That’s not a good direction for YouTube to take. It’s a service built on creators who have close relationships with their viewers, and YouTube Red is stripping away those connections. When the big names all become original content creators, they’ll lose another bit of a connection to and freedom to work with their audiences.
And many other (relatively well-known) creators didn’t even know that YouTube Red was happening. Where was the communication?
It worries me that as a YouTube creator I have no idea what "YouTube Red" is, or how it will affect my channel, beyond what's in the media.
— Vi Hart (@vihartvihart) October 22, 2015
With Google getting so tyrannical with YouTube, I wouldn’t be surprised to see creators jumping ship to other video platforms.
It’s Too Damn Expensive
$10? You’re telling me it costs $10 a month just to remove ads? That’s ridiculous.
Of course, there are other benefits too. Original content is obviously an expensive one, as well as the included Google Play Music subscription, offline access, and ability to play in the background.
Can't help feeling that YouTube Red is both overpriced and underpowered, not a great combination
— Rich Keith (@rjkeith) October 22, 2015
But why combine all of that together? YouTube could easily create original content separate from this and let it live in its own niche. That wouldn’t bother anyone — then YouTube would just be a content network like any other.
Then they could separate Google Play Music from YouTube completely, make Google Play Music more competitive with Spotify and Apple Music, and drastically lower the price on ad-free YouTube.
In that scenario, you still might be able to add up the prices of the Google Play Music subscription, the ad-free YouTube subscription, and the original content YouTube subscription, and have it be $10. But this way, you’re not forcing everyone into original content, you’re offering an ad-free solution for cheap, and you’re lowering costs for folks who don’t care about Google Play Music.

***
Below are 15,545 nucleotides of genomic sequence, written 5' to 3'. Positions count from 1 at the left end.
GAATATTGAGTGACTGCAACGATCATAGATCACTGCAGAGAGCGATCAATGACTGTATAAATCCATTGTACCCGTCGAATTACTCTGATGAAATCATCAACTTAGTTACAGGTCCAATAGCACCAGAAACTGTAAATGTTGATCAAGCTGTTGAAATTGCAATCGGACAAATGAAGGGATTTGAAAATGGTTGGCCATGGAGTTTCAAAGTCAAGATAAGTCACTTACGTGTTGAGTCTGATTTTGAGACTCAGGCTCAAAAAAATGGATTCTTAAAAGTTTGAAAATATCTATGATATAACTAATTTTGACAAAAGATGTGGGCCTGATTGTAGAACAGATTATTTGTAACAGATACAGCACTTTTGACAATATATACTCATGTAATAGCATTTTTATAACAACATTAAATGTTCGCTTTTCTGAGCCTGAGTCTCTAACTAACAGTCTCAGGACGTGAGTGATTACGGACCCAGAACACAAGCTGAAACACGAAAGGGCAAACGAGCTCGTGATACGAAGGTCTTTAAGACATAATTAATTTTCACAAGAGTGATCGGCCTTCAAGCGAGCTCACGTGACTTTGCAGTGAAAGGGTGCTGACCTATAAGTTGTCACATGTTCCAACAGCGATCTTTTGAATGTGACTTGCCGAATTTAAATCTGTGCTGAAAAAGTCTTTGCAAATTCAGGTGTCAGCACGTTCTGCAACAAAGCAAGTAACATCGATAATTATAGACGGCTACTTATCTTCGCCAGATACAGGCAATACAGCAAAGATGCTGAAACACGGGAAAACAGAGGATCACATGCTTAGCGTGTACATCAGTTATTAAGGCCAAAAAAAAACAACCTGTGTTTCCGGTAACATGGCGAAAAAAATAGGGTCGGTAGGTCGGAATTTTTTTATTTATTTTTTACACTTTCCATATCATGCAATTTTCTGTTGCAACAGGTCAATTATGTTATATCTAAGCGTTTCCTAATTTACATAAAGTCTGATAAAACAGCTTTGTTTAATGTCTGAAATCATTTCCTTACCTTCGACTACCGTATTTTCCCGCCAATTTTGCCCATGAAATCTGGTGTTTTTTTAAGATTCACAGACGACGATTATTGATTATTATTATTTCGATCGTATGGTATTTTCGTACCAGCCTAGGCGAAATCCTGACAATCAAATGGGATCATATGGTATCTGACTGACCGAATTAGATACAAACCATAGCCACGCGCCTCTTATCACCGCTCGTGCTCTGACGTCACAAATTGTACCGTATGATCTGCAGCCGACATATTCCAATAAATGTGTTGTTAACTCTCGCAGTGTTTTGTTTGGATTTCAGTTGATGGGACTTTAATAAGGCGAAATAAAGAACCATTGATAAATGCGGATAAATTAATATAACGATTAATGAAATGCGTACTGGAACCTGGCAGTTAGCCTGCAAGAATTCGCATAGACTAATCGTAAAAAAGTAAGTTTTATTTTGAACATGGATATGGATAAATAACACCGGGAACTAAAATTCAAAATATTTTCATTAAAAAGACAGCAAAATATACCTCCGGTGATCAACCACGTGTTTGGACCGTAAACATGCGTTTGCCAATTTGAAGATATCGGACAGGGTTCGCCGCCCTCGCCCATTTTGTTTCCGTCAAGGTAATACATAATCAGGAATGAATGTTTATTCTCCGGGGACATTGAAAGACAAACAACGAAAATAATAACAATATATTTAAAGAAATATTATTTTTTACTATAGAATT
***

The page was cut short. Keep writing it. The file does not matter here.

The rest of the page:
Honestly, it would be a win for everyone if they broke it up (or killed the original content all together; I’m still for that). I’m sure Google thinks it’s simpler to just have one subscription service, but not everyone has $10 to burn every month, and not everyone wants all of that stuff.
Besides, it’s probably more confusing to folks that Play Music and YouTube Red are the same subscription with different names.
What Do You Think?
I really think this is a drastic change for YouTube — much more so than any of its other recent changes — and it’s transforming my favorite video streaming service into something that I don’t want it to become. YouTube is all about free video. It’s a platform based on the idea that we all can make something, put it on the internet, and have our voices be heard.
It’s not a place where we pay money to access high-budget content, and it should not become that.
But, that’s just my opinion.
What do you think? Is YouTube Red good or bad for YouTube in the long term? Will you be signing up for the service? Let me know in the comments!